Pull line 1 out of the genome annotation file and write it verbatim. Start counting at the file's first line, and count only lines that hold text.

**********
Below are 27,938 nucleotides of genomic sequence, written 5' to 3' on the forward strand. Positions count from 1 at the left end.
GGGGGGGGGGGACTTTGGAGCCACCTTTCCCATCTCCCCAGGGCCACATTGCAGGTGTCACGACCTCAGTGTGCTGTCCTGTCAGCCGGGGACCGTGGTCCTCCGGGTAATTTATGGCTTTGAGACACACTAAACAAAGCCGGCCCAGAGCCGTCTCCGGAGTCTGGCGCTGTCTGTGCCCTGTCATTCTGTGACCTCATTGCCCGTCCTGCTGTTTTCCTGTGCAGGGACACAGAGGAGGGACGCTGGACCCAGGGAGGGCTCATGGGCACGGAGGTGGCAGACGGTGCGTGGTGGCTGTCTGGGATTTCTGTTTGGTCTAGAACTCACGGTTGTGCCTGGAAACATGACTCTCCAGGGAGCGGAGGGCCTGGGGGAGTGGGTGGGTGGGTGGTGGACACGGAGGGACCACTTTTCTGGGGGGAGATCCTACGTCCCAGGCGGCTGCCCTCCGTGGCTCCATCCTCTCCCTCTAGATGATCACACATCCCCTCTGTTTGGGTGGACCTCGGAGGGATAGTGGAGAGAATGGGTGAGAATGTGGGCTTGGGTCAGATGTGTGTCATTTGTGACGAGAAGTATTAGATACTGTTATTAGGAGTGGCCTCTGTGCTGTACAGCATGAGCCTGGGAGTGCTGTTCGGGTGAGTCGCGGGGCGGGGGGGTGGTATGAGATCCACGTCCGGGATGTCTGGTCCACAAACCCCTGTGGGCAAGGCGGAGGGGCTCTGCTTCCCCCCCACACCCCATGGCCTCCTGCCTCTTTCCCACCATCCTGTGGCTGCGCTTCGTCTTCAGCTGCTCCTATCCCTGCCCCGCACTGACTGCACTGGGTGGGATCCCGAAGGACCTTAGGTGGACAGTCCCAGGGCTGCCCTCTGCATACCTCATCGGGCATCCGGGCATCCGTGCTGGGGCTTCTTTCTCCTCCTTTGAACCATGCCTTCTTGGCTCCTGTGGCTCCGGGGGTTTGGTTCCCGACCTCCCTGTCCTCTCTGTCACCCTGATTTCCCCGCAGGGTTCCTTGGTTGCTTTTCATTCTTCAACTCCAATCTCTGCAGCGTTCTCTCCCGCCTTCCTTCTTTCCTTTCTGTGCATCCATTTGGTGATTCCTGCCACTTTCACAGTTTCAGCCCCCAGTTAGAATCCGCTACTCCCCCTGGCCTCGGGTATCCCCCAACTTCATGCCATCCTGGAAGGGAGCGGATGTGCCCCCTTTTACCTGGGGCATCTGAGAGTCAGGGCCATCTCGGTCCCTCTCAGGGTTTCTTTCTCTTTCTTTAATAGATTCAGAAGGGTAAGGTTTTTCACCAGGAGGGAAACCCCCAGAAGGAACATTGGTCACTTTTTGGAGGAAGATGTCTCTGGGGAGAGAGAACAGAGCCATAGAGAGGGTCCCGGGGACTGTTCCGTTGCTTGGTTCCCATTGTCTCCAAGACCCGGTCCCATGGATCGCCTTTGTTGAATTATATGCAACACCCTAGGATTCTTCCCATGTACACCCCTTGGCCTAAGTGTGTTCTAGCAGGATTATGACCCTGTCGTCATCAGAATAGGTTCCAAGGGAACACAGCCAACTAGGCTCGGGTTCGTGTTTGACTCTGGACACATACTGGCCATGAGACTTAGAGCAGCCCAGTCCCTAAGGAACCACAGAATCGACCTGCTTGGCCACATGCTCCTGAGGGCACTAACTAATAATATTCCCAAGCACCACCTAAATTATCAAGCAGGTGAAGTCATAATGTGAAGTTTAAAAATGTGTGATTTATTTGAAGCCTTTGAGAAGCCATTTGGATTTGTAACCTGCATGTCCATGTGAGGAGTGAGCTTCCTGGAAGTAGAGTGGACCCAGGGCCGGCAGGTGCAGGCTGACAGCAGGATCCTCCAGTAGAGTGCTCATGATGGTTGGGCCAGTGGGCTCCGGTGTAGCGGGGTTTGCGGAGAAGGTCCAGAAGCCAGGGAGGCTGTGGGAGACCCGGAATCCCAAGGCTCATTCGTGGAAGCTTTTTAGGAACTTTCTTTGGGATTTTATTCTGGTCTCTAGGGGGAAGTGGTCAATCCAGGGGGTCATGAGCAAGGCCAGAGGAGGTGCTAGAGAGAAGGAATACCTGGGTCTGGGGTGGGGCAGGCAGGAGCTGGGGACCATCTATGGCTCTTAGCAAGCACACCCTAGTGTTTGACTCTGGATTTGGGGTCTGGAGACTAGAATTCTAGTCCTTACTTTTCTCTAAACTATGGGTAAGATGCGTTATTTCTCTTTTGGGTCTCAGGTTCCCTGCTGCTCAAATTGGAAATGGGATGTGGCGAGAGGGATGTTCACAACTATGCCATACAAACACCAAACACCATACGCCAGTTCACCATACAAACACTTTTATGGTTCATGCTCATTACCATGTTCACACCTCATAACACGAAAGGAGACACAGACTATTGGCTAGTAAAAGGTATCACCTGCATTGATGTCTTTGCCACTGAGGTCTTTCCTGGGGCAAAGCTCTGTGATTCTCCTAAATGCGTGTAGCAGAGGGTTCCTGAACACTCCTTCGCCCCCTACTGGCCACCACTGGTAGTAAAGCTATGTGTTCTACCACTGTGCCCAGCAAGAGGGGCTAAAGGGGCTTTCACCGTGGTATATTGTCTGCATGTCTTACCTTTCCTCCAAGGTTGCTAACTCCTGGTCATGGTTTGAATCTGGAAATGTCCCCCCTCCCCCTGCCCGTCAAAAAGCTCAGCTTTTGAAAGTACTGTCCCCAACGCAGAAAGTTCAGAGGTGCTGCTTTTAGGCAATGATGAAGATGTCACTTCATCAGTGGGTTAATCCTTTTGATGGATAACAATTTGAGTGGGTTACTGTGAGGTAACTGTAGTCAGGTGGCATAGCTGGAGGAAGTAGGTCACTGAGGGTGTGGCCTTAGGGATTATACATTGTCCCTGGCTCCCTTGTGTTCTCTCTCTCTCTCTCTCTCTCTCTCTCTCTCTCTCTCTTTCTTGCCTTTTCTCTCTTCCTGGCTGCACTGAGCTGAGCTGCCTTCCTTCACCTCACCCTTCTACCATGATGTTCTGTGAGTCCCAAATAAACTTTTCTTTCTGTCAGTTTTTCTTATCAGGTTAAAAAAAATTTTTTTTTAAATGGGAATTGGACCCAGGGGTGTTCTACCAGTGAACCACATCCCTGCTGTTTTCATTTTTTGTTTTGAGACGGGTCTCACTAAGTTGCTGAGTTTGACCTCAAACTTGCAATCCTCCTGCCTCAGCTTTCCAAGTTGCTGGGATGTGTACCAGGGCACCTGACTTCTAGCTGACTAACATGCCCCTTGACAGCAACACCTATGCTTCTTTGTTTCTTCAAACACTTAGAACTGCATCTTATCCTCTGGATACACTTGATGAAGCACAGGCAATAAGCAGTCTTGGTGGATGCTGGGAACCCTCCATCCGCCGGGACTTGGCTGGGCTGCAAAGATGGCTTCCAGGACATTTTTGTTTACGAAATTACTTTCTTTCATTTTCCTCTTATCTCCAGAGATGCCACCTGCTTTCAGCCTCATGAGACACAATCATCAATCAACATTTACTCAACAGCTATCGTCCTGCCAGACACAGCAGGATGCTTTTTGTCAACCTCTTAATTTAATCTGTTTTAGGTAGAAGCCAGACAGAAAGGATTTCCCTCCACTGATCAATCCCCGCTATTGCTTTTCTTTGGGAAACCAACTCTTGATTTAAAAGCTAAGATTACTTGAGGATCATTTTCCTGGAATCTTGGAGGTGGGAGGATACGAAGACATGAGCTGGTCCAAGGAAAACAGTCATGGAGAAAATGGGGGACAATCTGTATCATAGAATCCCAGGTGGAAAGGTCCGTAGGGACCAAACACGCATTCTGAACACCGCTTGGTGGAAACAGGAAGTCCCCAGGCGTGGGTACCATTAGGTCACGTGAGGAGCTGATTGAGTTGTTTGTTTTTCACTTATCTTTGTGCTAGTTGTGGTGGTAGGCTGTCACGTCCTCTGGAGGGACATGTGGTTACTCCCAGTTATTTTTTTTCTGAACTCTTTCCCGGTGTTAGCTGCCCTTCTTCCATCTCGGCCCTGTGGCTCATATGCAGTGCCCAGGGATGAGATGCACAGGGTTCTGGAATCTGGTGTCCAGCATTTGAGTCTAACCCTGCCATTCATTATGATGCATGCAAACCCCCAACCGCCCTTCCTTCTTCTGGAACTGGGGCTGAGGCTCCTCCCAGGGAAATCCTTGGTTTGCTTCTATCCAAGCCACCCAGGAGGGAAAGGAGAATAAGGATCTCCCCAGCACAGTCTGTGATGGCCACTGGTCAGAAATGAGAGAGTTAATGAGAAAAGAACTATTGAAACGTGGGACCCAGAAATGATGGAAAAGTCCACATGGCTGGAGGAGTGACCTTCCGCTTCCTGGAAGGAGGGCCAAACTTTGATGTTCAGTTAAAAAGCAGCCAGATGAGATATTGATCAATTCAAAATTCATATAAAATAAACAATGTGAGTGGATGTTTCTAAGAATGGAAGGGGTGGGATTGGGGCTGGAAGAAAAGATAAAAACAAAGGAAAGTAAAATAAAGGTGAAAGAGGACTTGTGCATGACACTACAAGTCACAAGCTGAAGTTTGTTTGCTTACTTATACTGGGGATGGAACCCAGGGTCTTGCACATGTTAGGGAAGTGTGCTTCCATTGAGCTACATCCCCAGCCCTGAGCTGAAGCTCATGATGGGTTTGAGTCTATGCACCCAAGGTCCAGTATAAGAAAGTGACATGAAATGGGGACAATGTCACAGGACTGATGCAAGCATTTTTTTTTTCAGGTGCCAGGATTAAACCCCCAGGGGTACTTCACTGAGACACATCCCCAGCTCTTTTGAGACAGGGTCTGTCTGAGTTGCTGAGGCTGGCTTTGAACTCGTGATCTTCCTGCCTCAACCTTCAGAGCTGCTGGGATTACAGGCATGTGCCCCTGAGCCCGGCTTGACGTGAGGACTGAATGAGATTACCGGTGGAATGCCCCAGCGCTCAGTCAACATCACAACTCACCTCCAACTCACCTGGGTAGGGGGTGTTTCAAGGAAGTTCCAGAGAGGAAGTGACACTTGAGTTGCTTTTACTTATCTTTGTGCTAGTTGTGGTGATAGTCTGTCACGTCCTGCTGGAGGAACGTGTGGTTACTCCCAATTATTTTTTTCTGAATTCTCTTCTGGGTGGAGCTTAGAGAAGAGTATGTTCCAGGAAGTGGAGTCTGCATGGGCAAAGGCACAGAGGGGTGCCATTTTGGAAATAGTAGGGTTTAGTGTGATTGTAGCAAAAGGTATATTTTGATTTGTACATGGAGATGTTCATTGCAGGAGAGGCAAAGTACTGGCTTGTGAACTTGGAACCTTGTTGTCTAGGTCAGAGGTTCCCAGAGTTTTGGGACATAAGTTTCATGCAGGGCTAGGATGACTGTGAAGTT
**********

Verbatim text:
Below are 27,938 nucleotides of genomic sequence, written 5' to 3' on the forward strand. Positions count from 1 at the left end.